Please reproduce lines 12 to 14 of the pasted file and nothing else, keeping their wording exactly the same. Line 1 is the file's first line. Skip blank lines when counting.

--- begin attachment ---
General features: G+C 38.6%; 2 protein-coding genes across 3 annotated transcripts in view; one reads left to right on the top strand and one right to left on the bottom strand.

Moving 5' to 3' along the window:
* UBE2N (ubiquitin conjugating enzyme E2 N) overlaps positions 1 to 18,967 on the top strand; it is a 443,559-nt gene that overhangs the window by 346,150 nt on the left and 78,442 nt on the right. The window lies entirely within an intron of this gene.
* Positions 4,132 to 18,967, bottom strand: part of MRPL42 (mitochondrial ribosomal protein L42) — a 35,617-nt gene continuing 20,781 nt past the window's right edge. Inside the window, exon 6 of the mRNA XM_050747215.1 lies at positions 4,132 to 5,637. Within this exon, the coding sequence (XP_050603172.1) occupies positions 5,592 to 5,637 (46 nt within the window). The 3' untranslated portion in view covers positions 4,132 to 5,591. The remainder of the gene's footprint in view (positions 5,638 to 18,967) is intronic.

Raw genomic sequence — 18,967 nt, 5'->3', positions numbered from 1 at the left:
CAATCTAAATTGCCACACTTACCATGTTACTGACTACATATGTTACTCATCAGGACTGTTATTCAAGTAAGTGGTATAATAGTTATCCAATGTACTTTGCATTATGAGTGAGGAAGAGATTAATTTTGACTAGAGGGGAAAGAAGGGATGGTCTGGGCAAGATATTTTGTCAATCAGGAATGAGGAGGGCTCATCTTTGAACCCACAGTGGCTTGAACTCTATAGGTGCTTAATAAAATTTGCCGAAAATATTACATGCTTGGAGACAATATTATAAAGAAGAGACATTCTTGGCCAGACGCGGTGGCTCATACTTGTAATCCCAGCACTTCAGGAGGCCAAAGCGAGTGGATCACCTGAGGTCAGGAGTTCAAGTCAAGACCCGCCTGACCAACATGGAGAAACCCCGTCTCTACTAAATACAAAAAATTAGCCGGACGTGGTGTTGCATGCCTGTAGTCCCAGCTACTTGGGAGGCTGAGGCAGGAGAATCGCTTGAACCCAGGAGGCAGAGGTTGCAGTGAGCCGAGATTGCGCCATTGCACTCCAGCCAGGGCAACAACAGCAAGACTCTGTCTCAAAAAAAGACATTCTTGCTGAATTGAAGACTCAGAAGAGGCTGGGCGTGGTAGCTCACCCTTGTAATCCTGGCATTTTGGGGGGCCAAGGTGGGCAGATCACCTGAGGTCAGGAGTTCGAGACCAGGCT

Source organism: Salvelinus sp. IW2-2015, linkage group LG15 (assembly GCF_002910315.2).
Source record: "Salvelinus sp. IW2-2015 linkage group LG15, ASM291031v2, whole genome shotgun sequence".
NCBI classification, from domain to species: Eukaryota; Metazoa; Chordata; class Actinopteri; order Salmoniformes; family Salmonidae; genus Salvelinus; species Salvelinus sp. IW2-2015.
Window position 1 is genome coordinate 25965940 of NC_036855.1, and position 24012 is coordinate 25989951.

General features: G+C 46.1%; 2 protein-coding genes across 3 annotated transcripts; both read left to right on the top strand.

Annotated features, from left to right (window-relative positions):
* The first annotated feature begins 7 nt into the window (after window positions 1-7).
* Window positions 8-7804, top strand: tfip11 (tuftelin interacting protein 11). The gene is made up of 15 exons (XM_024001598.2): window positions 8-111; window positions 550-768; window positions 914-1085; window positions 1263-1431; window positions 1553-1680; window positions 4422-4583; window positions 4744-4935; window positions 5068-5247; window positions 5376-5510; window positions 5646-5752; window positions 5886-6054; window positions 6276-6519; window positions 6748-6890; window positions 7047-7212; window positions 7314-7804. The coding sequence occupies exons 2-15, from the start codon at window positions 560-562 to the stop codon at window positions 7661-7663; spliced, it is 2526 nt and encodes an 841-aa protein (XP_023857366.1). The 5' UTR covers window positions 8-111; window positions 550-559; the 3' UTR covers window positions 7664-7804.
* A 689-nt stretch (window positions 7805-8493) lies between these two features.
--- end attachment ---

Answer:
Annotated features, from left to right (window-relative positions):
* The first annotated feature begins 7 nt into the window (after window positions 1-7).
* Window positions 8-7804, top strand: tfip11 (tuftelin interacting protein 11). The gene is made up of 15 exons (XM_024001598.2): window positions 8-111; window positions 550-768; window positions 914-1085; window positions 1263-1431; window positions 1553-1680; window positions 4422-4583; window positions 4744-4935; window positions 5068-5247; window positions 5376-5510; window positions 5646-5752; window positions 5886-6054; window positions 6276-6519; window positions 6748-6890; window positions 7047-7212; window positions 7314-7804. The coding sequence occupies exons 2-15, from the start codon at window positions 560-562 to the stop codon at window positions 7661-7663; spliced, it is 2526 nt and encodes an 841-aa protein (XP_023857366.1). The 5' UTR covers window positions 8-111; window positions 550-559; the 3' UTR covers window positions 7664-7804.